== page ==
My previous post (below) was a bit of a downer. Please watch this wonderful and very hopeful short film about our Canadian brothers and sisters spreading the truth and winning the hearts and minds of people. All it takes is one really well-placed image or documentary or article or leaflet to open someone's eyes. I was a meat lover and omnivore right up until when I watched Death on a Factory Farm. It was the jolt I needed. Something snapped in me. I woke up. I came to grips with the profound immorality of exploiting and destroying and consuming animals. If I underwent that transformation, anyone can.

The other side has a lot of weapons in its arsenal: Mass production facilities that destroy animals in an assembly-line fashion; a huge war chest to spend on advertising and finding new ways to increase efficiency; magazines and television shows and websites that promote consuming animal products.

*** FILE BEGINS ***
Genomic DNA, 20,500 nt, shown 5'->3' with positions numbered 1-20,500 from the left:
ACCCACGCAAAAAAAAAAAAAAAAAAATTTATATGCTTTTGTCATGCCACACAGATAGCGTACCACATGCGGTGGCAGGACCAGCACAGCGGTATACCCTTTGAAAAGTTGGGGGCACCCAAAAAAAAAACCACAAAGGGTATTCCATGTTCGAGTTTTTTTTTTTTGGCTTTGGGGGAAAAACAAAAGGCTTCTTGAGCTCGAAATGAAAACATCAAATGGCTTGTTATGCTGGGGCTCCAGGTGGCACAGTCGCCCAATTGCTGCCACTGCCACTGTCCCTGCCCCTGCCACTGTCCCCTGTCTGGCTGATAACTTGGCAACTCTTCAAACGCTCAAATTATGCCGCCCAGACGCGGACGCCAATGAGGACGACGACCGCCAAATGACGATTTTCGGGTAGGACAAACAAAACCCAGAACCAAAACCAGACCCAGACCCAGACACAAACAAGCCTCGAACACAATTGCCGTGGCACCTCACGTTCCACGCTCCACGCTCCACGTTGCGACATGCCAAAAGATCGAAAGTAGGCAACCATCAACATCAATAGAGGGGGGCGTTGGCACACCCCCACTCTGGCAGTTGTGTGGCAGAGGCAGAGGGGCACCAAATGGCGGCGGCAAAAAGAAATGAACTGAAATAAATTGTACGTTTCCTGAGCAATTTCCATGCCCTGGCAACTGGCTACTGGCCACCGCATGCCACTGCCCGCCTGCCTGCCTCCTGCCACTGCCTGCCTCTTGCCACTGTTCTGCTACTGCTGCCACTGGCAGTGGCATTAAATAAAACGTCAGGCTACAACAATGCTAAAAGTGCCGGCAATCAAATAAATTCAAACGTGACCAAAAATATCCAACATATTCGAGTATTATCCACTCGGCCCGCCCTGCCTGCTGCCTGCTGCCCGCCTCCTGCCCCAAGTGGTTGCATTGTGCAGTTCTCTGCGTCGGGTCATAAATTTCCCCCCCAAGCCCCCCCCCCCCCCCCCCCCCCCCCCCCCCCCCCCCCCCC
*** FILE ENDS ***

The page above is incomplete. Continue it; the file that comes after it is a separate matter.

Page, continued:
But we have the most powerful weapon of all on our side. Truth. It's not always easy to know how to spread the word. But as one vegan banner showing a beautiful cow states: "They're worth it."

Victory? Not on your life - or theirs

The pork producer Smithfield Foods, Inc., has announced that - after lots and lots of pressure from animal welfare advocates - it will no longer keep pregnant female hogs in gestation crates. "VICTORY!" proclaimed a headline on "Smithfield Will Stop Using Gestation Crates."

Those who put pressure on Smithfield Foods to abandon gestation crates, particularly the Humane Society of the United States (HSUS), have good reasons to be pleased. Their efforts paid off. Now, female pigs will no longer be confined to areas that are so small, they can't even turn around in a circle.

But before anybody celebrates, let's take a cold hard look at how little things have changed.

Female pigs will still give birth to babies that will be torn away from their mothers. The babies will grow up in darkness, fattened up to eventually be murdered and cut apart for their meat.